SSL certificates: how they work, why they matter A short guide explaining how the TLS (Transport Layer Security) cryptographic protocol works and the importance it has to establish secure and verified connections

How to create a self-signed TLS SSL certificate for Apache or NGINX to accept HTTPS requests on port 443

This article is a spin-off from a guide that I wrote some time ago to explain how to create a self-signed SSL certificate and its configuration on Apache and / or Nginx web servers. I decided to extend the introductory part of that guide into a separate post for informational purposes, in the hope of spreading greater awareness on the importance of SSL / TLS certificates in the current IT landscape and on how their use is essential for any service provider or system administrator who wants to make connections to their services safer.

For anyone interested in the later parts as well, the full article is available here.


HTTPS is an acronym (and a crasis) of HyperText Transfer Protocol over Secure Socket Layer: it is a secure communication protocol that can be used by two systems (peer-to-peer or client-server) that have the aim of exchanging information between them . The conventionally used port is TCP 443. The main difference between HTTPS and its "cousin" HTTP (HyperText Transfer Protocol) is that the former, unlike the latter, allows the exchange of information through an encrypted connection using a cryptographic protocol asymmetric like Transport Layer Security (TLS) or its predecessor, Secure Sockets Layer (SSL).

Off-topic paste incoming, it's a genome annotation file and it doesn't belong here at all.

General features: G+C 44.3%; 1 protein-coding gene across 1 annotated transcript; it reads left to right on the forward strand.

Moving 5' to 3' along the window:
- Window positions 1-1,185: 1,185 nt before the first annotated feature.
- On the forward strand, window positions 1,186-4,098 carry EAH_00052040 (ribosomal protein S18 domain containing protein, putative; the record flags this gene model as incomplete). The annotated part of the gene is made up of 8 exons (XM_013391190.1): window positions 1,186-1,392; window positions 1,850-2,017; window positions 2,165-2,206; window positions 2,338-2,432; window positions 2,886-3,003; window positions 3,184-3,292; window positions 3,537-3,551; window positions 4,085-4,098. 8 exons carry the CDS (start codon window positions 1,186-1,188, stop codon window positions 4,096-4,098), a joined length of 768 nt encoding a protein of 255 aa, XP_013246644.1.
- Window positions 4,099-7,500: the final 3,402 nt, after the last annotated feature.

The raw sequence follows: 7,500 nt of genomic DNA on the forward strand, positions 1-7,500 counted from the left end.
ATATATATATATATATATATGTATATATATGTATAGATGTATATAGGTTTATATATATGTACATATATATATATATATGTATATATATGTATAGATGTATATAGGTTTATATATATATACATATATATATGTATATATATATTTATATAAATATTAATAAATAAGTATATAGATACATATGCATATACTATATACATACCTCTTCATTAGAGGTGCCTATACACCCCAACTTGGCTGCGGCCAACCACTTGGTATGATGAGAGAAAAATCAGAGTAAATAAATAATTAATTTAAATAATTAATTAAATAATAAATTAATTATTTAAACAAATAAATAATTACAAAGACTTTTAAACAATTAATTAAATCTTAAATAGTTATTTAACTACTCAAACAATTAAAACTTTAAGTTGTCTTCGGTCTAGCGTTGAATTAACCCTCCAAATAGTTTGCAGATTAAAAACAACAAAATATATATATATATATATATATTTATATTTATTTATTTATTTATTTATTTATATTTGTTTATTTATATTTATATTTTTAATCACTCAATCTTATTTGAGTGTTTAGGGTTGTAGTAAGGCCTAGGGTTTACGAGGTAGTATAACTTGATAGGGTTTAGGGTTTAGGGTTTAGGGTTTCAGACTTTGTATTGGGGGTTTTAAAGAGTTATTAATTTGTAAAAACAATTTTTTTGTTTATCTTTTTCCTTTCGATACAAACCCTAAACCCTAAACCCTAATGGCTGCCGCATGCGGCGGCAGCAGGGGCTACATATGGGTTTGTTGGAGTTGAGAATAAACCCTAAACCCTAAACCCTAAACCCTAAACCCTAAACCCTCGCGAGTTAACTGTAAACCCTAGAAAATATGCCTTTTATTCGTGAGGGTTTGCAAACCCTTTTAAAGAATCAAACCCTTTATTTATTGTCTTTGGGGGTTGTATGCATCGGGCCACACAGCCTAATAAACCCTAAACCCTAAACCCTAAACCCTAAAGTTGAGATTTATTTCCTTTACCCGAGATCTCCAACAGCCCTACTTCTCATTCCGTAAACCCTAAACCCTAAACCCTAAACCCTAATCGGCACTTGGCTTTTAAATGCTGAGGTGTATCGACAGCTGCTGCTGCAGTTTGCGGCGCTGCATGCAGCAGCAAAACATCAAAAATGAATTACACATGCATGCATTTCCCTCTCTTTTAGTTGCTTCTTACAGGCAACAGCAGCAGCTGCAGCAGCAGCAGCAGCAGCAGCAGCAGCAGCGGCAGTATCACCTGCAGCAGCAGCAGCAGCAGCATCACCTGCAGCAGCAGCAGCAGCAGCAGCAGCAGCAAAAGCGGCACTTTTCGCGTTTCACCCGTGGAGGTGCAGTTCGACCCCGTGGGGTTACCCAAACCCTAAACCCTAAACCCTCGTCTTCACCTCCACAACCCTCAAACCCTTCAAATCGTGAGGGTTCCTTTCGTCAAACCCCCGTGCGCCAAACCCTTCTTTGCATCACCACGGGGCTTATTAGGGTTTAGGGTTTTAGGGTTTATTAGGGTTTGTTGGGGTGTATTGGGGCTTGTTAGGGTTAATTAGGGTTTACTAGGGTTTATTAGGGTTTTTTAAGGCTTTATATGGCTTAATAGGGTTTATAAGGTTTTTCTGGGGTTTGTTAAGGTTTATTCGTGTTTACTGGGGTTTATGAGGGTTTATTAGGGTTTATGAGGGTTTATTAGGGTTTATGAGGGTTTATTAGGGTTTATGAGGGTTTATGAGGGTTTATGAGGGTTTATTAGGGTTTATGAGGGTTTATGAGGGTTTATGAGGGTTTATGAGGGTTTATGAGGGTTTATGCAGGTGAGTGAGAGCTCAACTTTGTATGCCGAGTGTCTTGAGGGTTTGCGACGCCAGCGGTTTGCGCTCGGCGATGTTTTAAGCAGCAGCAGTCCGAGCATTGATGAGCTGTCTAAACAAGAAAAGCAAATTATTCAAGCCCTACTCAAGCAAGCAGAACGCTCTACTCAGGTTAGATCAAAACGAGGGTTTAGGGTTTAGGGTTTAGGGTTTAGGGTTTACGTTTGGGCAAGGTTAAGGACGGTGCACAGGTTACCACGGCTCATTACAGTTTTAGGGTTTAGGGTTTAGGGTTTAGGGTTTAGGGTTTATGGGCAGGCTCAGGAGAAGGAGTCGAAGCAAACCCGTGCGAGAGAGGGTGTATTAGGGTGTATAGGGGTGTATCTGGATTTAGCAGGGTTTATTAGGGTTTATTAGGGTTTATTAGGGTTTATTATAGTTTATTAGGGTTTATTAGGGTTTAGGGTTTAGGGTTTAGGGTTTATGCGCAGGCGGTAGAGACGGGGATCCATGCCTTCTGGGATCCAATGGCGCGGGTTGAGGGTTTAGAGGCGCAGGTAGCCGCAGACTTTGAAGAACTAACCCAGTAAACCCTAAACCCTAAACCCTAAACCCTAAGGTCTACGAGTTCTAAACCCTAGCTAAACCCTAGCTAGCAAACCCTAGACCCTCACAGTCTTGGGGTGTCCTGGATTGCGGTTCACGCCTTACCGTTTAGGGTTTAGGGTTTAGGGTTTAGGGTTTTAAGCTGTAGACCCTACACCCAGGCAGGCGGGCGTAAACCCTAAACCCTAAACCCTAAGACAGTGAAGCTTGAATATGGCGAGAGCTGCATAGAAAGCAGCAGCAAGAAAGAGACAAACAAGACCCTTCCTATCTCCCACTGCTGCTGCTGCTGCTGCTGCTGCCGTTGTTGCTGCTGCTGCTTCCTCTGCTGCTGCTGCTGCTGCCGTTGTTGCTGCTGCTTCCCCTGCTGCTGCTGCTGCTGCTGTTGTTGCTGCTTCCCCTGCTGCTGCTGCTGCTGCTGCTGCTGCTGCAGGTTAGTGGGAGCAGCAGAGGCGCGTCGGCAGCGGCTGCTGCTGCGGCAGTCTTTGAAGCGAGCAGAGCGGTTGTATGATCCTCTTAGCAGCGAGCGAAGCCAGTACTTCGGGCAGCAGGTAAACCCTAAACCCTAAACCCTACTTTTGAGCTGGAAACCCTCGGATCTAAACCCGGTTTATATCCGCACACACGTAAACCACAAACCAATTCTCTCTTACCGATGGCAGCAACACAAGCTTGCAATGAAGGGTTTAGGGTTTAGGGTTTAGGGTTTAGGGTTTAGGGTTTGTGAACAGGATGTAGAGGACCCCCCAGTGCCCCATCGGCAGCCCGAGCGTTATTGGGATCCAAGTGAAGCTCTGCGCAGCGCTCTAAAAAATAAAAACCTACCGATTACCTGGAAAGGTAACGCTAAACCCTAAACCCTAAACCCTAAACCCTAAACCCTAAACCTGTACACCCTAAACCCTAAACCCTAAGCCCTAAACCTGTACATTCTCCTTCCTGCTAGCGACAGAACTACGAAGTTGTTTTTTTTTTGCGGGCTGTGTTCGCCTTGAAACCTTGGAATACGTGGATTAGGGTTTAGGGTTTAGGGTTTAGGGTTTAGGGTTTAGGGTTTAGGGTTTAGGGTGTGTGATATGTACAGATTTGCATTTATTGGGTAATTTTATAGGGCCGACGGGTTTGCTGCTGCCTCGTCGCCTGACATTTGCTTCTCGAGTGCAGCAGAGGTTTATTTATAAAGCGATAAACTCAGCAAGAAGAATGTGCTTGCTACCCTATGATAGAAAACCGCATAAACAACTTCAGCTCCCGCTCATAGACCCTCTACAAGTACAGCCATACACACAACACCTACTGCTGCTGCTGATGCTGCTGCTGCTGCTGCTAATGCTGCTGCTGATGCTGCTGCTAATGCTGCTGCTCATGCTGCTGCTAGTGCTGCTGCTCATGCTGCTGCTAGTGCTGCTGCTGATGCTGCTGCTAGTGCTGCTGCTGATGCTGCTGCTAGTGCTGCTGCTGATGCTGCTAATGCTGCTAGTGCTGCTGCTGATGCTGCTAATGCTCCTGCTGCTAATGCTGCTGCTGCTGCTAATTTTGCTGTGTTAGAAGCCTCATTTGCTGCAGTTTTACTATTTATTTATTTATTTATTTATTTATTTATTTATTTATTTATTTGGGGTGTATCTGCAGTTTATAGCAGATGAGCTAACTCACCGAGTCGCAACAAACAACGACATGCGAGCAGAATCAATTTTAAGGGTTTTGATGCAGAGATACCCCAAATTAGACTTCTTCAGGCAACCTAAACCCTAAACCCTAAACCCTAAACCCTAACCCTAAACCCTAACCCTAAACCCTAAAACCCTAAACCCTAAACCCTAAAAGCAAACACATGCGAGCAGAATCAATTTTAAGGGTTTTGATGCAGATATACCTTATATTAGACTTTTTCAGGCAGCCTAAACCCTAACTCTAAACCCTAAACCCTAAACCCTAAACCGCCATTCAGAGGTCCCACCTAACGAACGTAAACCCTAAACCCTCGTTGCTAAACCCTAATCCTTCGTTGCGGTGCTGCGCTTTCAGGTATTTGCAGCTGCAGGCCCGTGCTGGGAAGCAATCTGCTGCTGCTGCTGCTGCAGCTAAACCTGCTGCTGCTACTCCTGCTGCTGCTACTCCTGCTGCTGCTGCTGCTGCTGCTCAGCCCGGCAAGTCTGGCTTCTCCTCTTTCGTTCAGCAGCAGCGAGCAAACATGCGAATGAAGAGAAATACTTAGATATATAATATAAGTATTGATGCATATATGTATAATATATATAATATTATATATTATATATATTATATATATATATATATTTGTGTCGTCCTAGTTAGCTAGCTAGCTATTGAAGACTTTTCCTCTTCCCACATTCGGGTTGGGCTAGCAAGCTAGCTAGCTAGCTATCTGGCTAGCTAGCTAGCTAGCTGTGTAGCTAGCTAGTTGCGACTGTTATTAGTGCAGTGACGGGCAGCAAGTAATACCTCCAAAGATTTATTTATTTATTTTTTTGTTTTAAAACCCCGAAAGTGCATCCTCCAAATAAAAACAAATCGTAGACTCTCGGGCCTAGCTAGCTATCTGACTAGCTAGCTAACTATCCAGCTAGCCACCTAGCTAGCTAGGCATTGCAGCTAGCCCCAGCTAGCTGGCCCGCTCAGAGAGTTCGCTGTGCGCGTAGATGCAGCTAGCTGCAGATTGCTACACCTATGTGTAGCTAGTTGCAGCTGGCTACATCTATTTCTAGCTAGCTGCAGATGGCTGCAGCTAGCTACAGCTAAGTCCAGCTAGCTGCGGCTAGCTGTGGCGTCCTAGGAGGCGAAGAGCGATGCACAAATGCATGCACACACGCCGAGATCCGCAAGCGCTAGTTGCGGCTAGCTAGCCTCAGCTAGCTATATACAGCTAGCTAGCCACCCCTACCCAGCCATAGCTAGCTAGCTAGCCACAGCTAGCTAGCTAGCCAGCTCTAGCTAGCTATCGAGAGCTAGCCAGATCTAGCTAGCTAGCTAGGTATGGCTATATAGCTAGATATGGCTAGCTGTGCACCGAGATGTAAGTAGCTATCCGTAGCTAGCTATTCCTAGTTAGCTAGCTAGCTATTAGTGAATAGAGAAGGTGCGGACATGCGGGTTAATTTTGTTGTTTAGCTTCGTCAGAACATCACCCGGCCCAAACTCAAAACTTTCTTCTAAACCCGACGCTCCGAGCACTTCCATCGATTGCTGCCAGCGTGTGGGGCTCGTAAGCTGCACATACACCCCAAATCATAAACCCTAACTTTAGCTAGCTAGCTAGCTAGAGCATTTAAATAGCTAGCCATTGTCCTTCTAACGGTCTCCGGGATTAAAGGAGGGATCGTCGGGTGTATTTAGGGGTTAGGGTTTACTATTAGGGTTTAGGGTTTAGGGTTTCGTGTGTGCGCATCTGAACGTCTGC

The use of HTTPS instead of simple HTTP guarantees the connection a series of extremely important security features, including:

  • Protection of information and privacy of the communicating parties, in compliance with the criteria of confidentiality and confidentiality.
  • Guarantee of the integrity of the data exchanged between the communicating parties.
  • Verification and authentication of the sender, or of the website visited, or of both parties, in cases of duplex authentication (see below).

Until the early 2000s, the use of the HTTPS protocol was limited to e-commerce sites, inter-company connections and a series of corporate and enterprise services that dealt with particularly sensitive or confidential data: most websites did not. use, also and above all because of the hardware resources necessary to carry out the encrypt and decrypt activities required during the connection. From the mid-2000s and, above all, from 2010 onwards, the HTTPS protocol began to have a wide diffusion, also thanks to browsers and search engines, which have promoted and encouraged its use in various ways. Furthermore, a lot of SSL certificate resellers started to offer their services for affordable prices, which greatly helped in making the SSL adoption available for most websites.